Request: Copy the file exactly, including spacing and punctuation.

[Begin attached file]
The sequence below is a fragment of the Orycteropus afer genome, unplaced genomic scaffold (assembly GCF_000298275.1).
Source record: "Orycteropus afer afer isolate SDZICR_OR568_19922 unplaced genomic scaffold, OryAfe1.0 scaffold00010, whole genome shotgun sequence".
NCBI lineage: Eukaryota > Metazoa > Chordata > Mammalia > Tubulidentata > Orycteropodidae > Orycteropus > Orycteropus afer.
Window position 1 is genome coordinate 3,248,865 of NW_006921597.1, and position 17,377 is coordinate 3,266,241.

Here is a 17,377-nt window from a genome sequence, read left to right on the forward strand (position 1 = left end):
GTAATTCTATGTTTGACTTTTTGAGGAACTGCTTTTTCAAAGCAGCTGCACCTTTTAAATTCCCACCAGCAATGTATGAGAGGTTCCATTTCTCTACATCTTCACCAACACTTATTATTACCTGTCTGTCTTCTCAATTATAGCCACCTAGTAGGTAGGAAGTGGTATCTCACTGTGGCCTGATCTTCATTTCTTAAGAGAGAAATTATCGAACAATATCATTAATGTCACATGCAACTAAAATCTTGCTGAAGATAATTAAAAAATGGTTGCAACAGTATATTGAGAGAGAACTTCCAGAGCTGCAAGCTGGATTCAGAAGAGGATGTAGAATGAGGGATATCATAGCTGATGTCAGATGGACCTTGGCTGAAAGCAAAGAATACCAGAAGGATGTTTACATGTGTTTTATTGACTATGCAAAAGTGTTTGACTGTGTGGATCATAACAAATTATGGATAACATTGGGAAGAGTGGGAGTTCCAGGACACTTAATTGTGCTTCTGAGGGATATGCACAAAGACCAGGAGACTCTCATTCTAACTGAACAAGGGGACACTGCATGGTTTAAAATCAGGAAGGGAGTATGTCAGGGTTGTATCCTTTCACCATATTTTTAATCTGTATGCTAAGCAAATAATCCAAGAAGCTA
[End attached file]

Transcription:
The sequence below is a fragment of the Orycteropus afer genome, unplaced genomic scaffold (assembly GCF_000298275.1).
Source record: "Orycteropus afer afer isolate SDZICR_OR568_19922 unplaced genomic scaffold, OryAfe1.0 scaffold00010, whole genome shotgun sequence".
NCBI lineage: Eukaryota > Metazoa > Chordata > Mammalia > Tubulidentata > Orycteropodidae > Orycteropus > Orycteropus afer.
Window position 1 is genome coordinate 3,248,865 of NW_006921597.1, and position 17,377 is coordinate 3,266,241.

Here is a 17,377-nt window from a genome sequence, read left to right on the forward strand (position 1 = left end):
GTAATTCTATGTTTGACTTTTTGAGGAACTGCTTTTTCAAAGCAGCTGCACCTTTTAAATTCCCACCAGCAATGTATGAGAGGTTCCATTTCTCTACATCTTCACCAACACTTATTATTACCTGTCTGTCTTCTCAATTATAGCCACCTAGTAGGTAGGAAGTGGTATCTCACTGTGGCCTGATCTTCATTTCTTAAGAGAGAAATTATCGAACAATATCATTAATGTCACATGCAACTAAAATCTTGCTGAAGATAATTAAAAAATGGTTGCAACAGTATATTGAGAGAGAACTTCCAGAGCTGCAAGCTGGATTCAGAAGAGGATGTAGAATGAGGGATATCATAGCTGATGTCAGATGGACCTTGGCTGAAAGCAAAGAATACCAGAAGGATGTTTACATGTGTTTTATTGACTATGCAAAAGTGTTTGACTGTGTGGATCATAACAAATTATGGATAACATTGGGAAGAGTGGGAGTTCCAGGACACTTAATTGTGCTTCTGAGGGATATGCACAAAGACCAGGAGACTCTCATTCTAACTGAACAAGGGGACACTGCATGGTTTAAAATCAGGAAGGGAGTATGTCAGGGTTGTATCCTTTCACCATATTTTTAATCTGTATGCTAAGCAAATAATCCAAGAAGCTA